In the early days of COVID-19, Ford stopped making cars for the first time in its history, producing masks and medical gowns instead. At the same time, talent leaders there fast-tracked the rollout of virtual learning initiatives—quickly infusing asynchronous learning into a Learning and Development (L&D) portfolio heavy on in-class, instructor-led training.
They weren’t alone. People team leaders around the world made similar moves, adapting to remote work and other fresh challenges. Verizon, for example, quickly reskilled thousands of retail workers for customer service roles, avoiding painful layoffs at shuttered stores.
With crisis comes opportunity. It’s a well-traveled cliche for good reason: There’s a lot of truth in there.
We’re now well into year two of the pandemic. Organizations worldwide are still navigating economic uncertainty. Learning budgets remain under scrutiny. And while the crisis is ongoing, the opportunities might not be as obvious as they once were.
Perhaps now more than ever, it’s important to fully understand what is and isn’t working for your learning organization. A rapid reskilling initiative might not be the band-aid it was 12 months ago, whereas upskilling for the long term might be a wise investment.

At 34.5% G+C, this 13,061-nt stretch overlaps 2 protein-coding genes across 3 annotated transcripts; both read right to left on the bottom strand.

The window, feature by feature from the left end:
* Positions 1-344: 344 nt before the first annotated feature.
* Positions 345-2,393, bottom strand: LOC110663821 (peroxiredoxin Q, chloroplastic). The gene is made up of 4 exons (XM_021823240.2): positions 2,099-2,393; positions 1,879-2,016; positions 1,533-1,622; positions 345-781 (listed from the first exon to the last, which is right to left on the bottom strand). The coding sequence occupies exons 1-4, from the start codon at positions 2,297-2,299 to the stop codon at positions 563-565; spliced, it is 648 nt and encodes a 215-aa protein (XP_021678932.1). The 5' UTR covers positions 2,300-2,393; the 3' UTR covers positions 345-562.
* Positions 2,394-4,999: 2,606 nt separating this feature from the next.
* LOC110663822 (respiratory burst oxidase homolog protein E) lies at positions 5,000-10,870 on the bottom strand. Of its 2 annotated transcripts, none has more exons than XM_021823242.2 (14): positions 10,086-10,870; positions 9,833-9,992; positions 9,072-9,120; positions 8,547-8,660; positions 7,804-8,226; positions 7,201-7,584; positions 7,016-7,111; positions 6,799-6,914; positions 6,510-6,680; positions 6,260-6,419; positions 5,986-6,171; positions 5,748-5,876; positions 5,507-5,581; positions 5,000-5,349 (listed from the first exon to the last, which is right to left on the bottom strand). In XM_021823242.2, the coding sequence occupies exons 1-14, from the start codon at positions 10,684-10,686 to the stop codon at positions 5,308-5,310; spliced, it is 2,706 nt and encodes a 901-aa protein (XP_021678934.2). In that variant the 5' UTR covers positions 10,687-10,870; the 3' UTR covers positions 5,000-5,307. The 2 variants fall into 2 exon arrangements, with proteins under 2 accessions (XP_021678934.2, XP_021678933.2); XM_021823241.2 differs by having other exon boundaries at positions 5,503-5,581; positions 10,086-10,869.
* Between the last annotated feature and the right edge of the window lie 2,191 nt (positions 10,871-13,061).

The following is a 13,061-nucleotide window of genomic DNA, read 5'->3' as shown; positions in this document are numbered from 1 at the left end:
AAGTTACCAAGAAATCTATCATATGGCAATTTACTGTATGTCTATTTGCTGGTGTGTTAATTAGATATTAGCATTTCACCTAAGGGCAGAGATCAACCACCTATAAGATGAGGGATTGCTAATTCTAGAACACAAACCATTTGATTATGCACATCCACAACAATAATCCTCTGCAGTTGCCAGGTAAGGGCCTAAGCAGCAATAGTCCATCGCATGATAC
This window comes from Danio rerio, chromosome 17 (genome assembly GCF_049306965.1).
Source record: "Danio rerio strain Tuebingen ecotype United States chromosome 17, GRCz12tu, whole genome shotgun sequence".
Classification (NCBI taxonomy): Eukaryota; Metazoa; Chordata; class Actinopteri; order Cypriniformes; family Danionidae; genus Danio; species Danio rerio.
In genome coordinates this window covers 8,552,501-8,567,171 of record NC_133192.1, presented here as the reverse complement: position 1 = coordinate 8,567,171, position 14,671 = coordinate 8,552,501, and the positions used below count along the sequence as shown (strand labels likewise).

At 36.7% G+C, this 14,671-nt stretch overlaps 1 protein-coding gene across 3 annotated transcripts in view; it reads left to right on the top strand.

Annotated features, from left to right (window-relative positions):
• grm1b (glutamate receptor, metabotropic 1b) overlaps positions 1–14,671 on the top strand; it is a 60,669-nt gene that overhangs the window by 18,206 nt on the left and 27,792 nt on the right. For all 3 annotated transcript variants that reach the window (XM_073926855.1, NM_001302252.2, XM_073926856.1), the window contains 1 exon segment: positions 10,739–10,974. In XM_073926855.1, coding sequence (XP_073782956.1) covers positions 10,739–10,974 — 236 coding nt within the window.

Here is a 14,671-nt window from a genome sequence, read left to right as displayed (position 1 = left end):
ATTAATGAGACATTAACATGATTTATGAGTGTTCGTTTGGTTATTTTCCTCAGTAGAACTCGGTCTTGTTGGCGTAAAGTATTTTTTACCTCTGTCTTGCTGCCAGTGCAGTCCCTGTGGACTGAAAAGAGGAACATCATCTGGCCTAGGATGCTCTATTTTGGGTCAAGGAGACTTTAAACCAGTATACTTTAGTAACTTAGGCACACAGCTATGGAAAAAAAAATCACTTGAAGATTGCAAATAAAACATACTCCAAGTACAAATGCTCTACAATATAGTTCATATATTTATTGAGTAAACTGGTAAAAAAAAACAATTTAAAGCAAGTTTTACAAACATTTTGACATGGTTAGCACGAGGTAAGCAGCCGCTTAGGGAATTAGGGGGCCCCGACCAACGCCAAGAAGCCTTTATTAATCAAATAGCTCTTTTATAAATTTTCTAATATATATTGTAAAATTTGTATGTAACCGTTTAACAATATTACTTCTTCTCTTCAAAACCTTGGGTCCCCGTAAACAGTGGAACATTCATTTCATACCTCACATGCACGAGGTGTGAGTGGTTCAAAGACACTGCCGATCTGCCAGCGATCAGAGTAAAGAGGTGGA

If you have to make cuts going forward, how can you do it smartly? Especially in lean times, how can you use resources in ways that are cost-effective and generate positive ROI? How can you make learning more cost-effective?
The answers to these questions will vary by company, of course. But for many if not most, an uptick in upskilling and an enthusiastic embrace of helpful skill data can help clear the path.
Upskilling: A Growing Imperative
In response to COVID-19, companies around the world are pulling back on upskilling. And yet, 6 in 10 workers say the pandemic and resulting economic crisis are accelerating their need for new skills.
Nearly half (46 percent) of all workers surveyed in that same study say their current skills are becoming obsolete. Many say they’re likely to leave their jobs for something more promising if their employers don’t invest in their development.
Even before COVID-19, there was a pressing need for initiatives that invest in people’s continuous learning, identify and fill skill gaps, and keep people employable. Upskilling aligns the skills of your people to your evolving business strategy, which is critical to creating real business value.
In addition, upskilling creates a more vibrant company culture, boosts workforce engagement, and accelerates digital transformation, so your organization can innovate and react quickly amid disruption to new market opportunities.
Skill Data: Your Key to More Informed Decisions
At Degreed, we like to think about skill data as the holistic measurement of what your people can do, often aligned with the work your organization needs to get done.
Diverse skill data gives you a full view of the skills landscape at your organization. This can help you understand how and where to put the skills of your workforce to work. It can, for example, provide a clear view of the types of new learning content your people want, which mentors you can connect them with, and the best stretch assignments you can offer. All of this can boost engagement and enable career mobility.